I applied myself, just as I had at Despont, anticipating needs and then fulfilling them, always going the extra mile. “Is there anything else I can help you with? Is there anything else I can do?” That became my mantra. Eventually, the firm received a job with a senior citizen housing nonprofit in Brooklyn. Their books were a mess. They had more than 200 separate social programs, each with its own accounts and records, some with near-identical names, and hundreds of intercompany transactions. Other, more senior accountants were dispatched to sort things out; one after the other, they all came back defeated. Some of them quit. Finally, when they ran out of people, there I was, already staying late on my own doing work. “Why not send her?”
My career path was not typical or easy, but I think the lessons I’ve learned can be applied by anyone.
After three weeks on-site, I created my own entirely new numbering system to match with their programs and accounts. In the end, I returned with a completed report. After that, I started getting noticed. The founding partner, Stuart Koch, eventually put me on his team.
I continued to work on more nonprofits and went out on engagements with senior partners to court clients. The same passion and loyalty I developed at school and in my career helped me bring in more clients than some of the partners, so eventually, after eight years with the firm, I was made a partner myself.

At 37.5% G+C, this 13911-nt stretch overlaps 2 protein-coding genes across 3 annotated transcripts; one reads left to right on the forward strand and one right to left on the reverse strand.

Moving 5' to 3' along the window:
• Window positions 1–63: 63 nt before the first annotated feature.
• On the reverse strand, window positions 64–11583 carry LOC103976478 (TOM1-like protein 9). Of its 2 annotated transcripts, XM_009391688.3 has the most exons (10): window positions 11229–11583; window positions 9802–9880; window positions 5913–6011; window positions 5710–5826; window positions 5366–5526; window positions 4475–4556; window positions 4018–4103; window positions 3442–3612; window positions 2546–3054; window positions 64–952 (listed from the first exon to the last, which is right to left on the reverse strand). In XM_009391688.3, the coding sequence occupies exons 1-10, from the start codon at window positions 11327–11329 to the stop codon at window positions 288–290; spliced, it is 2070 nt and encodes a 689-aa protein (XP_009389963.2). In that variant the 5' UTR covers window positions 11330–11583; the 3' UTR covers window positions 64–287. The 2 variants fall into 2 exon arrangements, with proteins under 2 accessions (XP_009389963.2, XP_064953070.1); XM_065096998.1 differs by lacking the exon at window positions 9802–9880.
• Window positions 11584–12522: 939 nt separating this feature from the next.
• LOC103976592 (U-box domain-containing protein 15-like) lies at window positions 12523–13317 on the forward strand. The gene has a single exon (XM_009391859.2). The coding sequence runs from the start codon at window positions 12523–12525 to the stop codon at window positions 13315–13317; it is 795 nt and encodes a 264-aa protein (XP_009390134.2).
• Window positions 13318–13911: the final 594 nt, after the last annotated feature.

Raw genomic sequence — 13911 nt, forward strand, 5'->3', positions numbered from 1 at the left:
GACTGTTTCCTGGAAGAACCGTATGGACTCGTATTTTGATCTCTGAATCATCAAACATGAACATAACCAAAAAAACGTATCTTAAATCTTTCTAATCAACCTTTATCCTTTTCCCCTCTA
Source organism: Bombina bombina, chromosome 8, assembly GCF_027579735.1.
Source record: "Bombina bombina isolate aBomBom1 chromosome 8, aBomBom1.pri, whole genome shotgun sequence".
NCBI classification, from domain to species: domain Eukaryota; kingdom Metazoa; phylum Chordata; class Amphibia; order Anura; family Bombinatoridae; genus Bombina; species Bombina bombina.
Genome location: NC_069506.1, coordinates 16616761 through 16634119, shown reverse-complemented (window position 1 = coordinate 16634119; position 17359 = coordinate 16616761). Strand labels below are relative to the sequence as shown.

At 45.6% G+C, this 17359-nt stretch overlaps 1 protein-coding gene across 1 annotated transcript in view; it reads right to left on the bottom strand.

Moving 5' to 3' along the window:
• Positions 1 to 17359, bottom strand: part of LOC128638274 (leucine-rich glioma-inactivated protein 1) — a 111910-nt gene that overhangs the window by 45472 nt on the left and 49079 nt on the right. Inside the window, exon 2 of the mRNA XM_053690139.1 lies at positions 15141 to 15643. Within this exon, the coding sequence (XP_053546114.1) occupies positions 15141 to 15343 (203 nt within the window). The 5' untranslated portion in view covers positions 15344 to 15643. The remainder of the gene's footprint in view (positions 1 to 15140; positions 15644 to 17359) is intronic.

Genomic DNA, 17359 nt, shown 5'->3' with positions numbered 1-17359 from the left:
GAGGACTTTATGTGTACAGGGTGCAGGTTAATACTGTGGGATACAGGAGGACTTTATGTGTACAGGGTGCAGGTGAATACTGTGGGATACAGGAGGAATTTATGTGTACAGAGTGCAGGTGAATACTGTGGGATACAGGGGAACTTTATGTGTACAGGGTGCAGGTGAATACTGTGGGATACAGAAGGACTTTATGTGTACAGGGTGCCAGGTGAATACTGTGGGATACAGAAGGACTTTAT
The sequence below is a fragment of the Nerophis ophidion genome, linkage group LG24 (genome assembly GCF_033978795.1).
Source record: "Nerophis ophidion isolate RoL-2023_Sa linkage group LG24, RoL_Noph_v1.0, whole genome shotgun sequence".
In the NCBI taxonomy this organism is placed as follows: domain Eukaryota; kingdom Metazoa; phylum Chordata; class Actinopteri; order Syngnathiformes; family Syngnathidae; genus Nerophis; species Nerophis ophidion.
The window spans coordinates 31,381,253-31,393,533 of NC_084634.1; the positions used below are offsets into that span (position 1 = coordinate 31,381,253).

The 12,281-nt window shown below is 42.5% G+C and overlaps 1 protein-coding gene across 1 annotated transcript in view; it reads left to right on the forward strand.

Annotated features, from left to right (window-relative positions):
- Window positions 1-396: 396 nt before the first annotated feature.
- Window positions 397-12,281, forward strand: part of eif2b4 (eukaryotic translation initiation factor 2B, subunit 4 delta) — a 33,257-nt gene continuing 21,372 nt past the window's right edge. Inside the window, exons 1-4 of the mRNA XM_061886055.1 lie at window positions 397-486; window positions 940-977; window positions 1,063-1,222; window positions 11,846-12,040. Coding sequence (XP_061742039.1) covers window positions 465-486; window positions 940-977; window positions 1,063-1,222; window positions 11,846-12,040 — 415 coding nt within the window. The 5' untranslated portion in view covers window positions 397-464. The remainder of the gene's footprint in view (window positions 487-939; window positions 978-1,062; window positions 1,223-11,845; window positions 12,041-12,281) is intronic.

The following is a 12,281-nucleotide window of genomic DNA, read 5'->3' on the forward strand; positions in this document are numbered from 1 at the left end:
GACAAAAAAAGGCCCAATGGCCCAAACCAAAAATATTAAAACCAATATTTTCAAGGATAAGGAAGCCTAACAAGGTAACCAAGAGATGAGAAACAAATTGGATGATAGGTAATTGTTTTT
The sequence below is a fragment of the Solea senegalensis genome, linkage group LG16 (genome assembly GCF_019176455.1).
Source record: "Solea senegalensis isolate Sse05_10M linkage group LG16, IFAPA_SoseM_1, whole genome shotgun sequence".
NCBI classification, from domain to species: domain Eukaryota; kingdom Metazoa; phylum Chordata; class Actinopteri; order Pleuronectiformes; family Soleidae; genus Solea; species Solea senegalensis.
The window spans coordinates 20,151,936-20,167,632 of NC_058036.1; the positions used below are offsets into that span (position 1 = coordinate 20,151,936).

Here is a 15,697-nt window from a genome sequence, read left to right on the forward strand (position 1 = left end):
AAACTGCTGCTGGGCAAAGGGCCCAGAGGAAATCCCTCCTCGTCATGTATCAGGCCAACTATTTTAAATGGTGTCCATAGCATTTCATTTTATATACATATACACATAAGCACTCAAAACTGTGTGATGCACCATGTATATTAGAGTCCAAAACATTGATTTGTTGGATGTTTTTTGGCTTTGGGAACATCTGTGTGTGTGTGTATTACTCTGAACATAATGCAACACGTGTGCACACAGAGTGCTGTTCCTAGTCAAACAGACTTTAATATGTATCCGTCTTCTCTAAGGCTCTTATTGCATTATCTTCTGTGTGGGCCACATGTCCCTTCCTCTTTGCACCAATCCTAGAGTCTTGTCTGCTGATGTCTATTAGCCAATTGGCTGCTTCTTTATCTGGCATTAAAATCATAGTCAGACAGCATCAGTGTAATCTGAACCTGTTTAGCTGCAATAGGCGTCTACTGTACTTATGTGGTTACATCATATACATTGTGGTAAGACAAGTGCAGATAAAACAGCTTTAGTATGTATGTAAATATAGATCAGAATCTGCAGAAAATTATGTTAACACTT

In my work, I face the same challenges as many CPAs face today. As the profession becomes broader and more regulated, I’ve found that many CPAs succeed by finding a niche to specialize in, as I have with the housing and educational sectors. Beyond the repetitive bookkeeping tasks, accounting can be creative and fun. There are always stories behind the numbers. I am happy when I am able to help my clients solve their problems or when I see their buildings or schools put into service after many years of hard work.
My career path was not typical or easy, but I think the lessons I’ve learned can be applied by anyone. Accountants are always in demand, and anyone willing to put in the work can find a secure job somewhere. Even during busy season, I can manage my schedule by anticipating my future obligations and my clients’ needs by doing the necessary prep work ahead of time. My loyalty and reliability made me invaluable to my clients and coworkers in a way that can’t be replicated or taken away. My finance, marketing, and language backgrounds have also helped, giving me extra value and showing I’m not just an interchangeable tax return preparer or auditor. And most importantly, I am always working toward my goals, whatever they may be, by showing people just what this CPA can do.
This article is taken from a personal interview conducted by CPA Journal Editor-in-Chief Richard Kravitz.